Being a developer has many advantages. But believe me when I tell you that it’s a long way from a ride at Walt Disney. With the exponential need for developers and the resulting explosion in training, I hear a lot of people selling the job as a Club Med holiday. So why not put a booger in the middle of the face of this perfect reputation? Today I’m going to tell you what people forget to tell you about being a developer.

Ce que personne ne te dira sur le métier de développeur

A developer never rests 

In most professions, you learn a lot at the beginning and then you refine your knowledge through experience. I’m telling you right now, you’re doing this as a developer, it’s like turning on the gas and closing the windows. This job is constantly changing, it’s hard and the pace is hellish. Because there’s a big problem with being a developer. Nobody told you that there is no absolute rule in terms of what you have to learn. There’s no one language you have to know or one framework you have to master. Everything is a trend. A trend by definition is fleeting. It makes you cool and sought after by recruiters one moment. And a huge slob the next.

You’re swimming in an ocean of knowledge and if you don’t swim fast enough you get eaten by sharks. So yes, you can learn nothing and do exactly the same thing in the same place for 10 years. But under these conditions, I can tell you that you are not ready for the day of the interview.

Improbable requests

Many people who manage IT projects have no knowledge of IT. This happens very often when you are in a small company. The small company wants to impress its client at a low price. They will promise the client something impossible and then come to you with a big smile. Nobody told you that you had to revolutionize the internet yesterday because of Jean-Michel, the project manager. But it happens all the time. And apart from squeezing your buttocks and trying to find a compromise, it’s hard to get out of this situation. So you leave your small company for a big one. And then another surprise awaits you.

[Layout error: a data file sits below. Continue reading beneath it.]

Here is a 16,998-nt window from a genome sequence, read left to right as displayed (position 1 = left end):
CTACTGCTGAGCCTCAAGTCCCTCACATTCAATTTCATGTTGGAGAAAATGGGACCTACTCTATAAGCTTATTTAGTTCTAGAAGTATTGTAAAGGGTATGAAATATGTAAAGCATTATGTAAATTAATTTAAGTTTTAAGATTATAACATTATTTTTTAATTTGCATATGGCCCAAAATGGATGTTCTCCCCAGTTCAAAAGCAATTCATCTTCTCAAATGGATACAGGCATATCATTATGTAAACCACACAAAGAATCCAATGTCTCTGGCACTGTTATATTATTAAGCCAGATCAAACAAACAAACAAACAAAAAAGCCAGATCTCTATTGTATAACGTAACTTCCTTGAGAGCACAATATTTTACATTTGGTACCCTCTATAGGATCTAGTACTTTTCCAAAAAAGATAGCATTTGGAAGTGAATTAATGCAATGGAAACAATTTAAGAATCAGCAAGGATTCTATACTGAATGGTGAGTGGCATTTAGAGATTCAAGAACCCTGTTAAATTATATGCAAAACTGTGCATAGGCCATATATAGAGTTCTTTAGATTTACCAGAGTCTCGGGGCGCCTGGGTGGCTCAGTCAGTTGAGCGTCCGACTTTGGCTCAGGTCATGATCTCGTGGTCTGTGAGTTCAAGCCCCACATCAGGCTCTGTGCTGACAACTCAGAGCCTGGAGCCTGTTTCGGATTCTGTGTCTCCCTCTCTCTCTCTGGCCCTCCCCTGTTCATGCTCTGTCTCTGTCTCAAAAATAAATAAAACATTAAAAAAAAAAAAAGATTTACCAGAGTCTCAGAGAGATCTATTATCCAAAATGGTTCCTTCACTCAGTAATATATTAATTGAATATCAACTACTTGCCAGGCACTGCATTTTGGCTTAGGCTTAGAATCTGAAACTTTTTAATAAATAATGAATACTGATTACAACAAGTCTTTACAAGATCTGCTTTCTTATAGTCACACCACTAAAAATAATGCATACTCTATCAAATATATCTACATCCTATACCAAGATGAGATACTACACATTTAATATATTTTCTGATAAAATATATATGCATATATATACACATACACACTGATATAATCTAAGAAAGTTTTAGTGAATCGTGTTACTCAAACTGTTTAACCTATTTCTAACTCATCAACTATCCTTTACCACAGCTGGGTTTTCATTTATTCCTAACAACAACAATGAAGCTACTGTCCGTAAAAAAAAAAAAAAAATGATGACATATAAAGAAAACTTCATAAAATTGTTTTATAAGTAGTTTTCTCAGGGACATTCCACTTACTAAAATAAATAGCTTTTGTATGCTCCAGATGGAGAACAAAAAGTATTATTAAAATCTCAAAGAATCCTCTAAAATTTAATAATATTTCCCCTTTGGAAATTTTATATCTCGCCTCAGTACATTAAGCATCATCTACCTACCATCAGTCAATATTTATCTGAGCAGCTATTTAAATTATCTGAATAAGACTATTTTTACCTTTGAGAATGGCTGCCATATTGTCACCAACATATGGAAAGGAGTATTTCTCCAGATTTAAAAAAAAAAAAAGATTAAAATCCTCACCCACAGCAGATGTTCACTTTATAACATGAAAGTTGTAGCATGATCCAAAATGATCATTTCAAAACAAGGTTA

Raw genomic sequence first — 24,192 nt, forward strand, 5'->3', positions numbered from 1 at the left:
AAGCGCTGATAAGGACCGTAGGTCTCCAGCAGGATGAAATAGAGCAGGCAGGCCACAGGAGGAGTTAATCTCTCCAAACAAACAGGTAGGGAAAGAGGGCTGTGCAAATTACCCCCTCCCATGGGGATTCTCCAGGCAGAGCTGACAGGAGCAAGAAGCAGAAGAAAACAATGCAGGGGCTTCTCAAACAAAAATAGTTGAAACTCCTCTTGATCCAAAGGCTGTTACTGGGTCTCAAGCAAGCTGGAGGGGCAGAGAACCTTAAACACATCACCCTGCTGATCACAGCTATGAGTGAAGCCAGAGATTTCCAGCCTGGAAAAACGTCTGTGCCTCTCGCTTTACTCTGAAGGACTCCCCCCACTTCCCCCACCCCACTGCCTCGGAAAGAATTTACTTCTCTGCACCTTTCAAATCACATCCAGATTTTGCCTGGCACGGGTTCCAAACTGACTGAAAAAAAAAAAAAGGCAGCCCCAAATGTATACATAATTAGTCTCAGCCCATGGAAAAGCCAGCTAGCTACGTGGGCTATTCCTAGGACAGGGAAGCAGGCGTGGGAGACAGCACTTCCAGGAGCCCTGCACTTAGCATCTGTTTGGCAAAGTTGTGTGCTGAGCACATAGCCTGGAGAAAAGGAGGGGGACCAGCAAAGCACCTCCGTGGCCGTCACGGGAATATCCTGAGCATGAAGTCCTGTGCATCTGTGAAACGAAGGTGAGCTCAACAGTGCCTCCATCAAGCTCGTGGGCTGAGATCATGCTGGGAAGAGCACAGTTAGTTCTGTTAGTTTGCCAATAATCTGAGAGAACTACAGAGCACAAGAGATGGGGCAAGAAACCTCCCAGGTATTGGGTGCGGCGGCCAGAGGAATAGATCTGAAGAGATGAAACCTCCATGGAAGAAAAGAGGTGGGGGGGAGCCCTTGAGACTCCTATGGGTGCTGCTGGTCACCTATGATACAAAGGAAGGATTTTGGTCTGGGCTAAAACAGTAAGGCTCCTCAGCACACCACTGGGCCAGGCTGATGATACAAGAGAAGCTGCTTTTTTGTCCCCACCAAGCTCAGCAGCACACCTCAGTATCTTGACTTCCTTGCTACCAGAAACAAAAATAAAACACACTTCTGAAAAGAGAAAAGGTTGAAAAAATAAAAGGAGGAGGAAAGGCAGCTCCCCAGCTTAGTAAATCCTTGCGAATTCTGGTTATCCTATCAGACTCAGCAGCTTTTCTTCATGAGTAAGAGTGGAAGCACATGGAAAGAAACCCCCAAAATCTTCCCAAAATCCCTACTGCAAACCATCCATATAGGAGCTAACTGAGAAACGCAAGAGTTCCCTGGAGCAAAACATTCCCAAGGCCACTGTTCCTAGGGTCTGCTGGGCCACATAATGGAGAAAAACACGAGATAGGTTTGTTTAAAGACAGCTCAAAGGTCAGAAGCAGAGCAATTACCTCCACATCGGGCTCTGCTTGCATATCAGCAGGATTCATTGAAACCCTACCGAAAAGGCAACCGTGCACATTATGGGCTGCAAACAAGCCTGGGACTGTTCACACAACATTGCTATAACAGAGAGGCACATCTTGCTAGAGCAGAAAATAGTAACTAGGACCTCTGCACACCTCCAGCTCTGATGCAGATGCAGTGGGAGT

This surprise is called over-engineering. Let me give you a simple example: you have to add a field to a form. It looks simple, but it’s not. Because the form is in a huge production portal. You already have to update the database by updating the migration script launched at the time of the build on the CI at the time of the docker build. If you don’t master bash, docker and the CI-CD, you’re not well and you’re sweating. And you haven’t done anything yet! You still have to update the backend data model, validate the UI side, add unit tests, integration tests, functional tests, pass the code review, pass the QA, deploy on all environments and finally pray that you don’t blow your brains out in production. It took you three days and you had two epileptic fits.